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The objective of this project is to develop a chromium-free sealer for post treatment of finished metal surfaces, with a specific focus on zinc-nickel plated steel, since this particular metal finish is of importance in naval aviation applications where the replacement of cadmium remains an important goal. It is suggested that fluorozirconate-based conversion coatings doped with rare earth metal compounds and other corrosion inhibitors and deposited using a proprietary method developed at Naval Air Warfare Center Aircraft Division (NAWCAD) will yield a high-performance sealer offering protection against self-corrosion of the sacrificial plating. This material will also function as an effective chromium-free conversion coating for aluminum substrates. The method of deposition is considered the key to the success of this program. Recent work at NAWCAD has demonstrated that the corrosion performance of existing trivalent and hexavalent chromium pre-treatments can be considerably enhanced when deposited using this new method. Applying these methods to non-chromium treatments is the logical next step.
This process seeks to electrolytically deposit inhibitor-doped fluorozirconate coatings for use as a high performance sealer for zinc-nickel plated steel, with a particular focus on high strength applications. This involves optimizing both the formulation of the non-chromium pretreatment and the deposition process. Criteria such as corrosion resistance, electrochemical properties, paint adhesion, hydrogen embrittlement, and plating adhesion, will be used as measures of success. The electrolytic deposition process is considered key to the success of the approach. Since it requires only basic equipment, it is expected to be a drop-in replacement for existing hexavalent chromium based pretreatments.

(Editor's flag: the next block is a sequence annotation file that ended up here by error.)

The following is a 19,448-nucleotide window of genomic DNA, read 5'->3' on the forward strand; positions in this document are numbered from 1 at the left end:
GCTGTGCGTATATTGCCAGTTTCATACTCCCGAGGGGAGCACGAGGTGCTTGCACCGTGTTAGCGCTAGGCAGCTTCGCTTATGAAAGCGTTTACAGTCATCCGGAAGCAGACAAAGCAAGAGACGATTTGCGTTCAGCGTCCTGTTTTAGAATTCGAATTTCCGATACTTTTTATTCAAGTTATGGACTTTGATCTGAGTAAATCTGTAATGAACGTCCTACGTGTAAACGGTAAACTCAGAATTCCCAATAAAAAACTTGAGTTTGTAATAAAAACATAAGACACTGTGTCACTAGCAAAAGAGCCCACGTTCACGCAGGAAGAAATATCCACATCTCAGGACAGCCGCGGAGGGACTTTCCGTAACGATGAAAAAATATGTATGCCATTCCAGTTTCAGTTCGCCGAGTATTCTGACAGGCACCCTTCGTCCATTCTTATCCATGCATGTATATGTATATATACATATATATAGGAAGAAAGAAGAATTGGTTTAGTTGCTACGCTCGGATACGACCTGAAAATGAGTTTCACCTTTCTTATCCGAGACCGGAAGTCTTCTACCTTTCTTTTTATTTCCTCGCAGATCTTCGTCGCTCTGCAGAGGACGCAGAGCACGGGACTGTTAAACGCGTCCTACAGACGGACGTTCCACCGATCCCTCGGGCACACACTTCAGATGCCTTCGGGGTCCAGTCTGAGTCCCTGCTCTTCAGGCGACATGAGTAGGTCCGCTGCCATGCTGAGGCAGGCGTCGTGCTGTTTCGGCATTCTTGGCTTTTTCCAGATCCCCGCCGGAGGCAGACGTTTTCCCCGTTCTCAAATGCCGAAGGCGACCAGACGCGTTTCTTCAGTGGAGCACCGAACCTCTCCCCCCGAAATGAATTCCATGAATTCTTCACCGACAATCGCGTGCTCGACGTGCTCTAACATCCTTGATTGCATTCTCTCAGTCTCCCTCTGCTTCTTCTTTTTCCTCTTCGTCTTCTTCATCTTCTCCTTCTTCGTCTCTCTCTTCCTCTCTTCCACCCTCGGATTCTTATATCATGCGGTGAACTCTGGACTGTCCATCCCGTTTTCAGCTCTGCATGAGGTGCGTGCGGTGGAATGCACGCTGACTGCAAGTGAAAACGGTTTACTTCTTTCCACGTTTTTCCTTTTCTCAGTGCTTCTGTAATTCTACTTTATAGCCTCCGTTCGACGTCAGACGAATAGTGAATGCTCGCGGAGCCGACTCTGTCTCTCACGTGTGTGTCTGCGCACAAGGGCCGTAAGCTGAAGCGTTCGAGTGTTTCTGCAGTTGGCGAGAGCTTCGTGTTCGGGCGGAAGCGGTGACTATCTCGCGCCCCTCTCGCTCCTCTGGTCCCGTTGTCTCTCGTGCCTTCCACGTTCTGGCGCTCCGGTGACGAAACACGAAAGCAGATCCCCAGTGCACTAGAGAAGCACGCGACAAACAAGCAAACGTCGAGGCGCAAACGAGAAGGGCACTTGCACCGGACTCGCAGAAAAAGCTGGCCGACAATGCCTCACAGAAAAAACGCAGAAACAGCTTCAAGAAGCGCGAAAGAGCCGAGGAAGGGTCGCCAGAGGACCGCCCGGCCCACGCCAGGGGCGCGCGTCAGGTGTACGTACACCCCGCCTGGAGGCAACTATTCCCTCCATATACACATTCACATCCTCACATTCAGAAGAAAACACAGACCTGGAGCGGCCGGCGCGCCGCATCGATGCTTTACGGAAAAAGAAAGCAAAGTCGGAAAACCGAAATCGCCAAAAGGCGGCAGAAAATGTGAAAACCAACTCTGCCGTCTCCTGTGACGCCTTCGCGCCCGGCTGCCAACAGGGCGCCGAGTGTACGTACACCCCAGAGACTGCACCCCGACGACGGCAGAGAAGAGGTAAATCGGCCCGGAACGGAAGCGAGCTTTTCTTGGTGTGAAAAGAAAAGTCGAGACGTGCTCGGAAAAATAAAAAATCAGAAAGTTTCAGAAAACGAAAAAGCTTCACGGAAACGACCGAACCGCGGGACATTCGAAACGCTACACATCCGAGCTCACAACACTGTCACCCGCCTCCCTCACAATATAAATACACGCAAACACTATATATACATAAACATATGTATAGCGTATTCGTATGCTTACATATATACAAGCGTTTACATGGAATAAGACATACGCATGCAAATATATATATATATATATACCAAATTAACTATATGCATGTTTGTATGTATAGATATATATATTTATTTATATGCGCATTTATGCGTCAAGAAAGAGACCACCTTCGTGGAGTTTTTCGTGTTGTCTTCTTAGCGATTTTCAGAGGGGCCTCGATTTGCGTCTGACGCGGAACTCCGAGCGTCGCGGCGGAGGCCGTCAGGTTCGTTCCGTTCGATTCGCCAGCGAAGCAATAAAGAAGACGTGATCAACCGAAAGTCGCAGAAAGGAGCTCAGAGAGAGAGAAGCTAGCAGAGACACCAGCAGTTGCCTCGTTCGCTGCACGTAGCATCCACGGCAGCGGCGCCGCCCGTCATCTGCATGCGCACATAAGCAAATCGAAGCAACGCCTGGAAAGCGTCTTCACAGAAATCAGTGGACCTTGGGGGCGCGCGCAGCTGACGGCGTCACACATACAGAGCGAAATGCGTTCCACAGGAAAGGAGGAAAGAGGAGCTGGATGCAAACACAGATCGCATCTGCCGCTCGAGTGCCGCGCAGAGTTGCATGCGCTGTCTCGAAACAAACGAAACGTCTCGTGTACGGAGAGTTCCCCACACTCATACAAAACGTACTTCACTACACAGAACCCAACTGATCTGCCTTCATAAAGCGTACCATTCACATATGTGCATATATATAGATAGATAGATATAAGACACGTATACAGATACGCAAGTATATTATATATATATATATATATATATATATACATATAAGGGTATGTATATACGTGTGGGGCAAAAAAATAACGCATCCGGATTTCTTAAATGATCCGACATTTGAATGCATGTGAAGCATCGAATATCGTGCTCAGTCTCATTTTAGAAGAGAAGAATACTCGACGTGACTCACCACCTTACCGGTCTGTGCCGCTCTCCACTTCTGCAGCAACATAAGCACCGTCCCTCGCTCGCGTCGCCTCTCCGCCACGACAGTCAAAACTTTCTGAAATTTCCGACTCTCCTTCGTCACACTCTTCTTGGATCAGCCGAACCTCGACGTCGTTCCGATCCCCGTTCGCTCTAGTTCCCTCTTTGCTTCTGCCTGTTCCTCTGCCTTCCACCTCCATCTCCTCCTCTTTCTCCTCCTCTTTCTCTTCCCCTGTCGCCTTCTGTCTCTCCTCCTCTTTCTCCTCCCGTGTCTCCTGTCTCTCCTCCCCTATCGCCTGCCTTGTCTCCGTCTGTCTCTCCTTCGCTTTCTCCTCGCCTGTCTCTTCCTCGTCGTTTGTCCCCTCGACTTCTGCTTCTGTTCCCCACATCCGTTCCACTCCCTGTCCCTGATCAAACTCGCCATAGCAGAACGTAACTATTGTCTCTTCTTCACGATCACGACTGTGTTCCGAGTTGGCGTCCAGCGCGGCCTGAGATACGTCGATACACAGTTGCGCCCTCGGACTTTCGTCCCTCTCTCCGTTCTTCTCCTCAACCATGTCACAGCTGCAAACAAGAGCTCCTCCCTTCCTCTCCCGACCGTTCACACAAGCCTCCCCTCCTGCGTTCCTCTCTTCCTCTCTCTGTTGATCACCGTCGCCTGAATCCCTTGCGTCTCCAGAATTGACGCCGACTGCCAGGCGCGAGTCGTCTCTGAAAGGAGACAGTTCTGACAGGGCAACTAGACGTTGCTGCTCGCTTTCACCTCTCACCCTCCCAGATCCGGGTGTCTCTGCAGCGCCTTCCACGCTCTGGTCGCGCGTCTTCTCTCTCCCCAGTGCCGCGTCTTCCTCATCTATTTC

Hexavalent chromium based chemistries have, for many years, been the standard posttreatment for many metal finishing processes within the Department of Defense (DoD). The health and environmental issues associated with hexavalent chromium materials are well known, their status as a human carcinogen long established. More than eight DoD depots have reported using carcinogenic post-treatment sealers for a variety of surface finishing processes, with over 30,000 gallons of dedicated infrastructure for chrome sealer operations. A chromium-free sealer implemented across multiple processes would dramatically reduce depot operations sustainment costs and eliminate worker exposure to known carcinogens. In addition, chromium-free sealers will enable the DoD to comply with Occupational Safety and Health Administration personal exposure limits. A recent recommendation from the American Conference for Governmental Industrial Hygienists (ACGIH) further revised the suggested chromium threshold limit values (TLV) setting the hexavalent chromium exposure limit to 0.0002 mg/m3 and a TLV of 0.003 mg/m3 for trivalent chromium. If adopted widely within the DoD, these new exposure limits will make it increasingly difficult to use any chromium based chemistries. To date, the best replacements for hexavalent chromium based sealer materials have been trivalent chromium based products, a replacement likely to be severely restricted when the updated guidance practices are adopted. While the scope of this project is focused primarily as a sealer of zinc-nickel, it is believed that an effective non-chromium chemistry could find use in numerous sealing applications including Zinc plating and anodizing.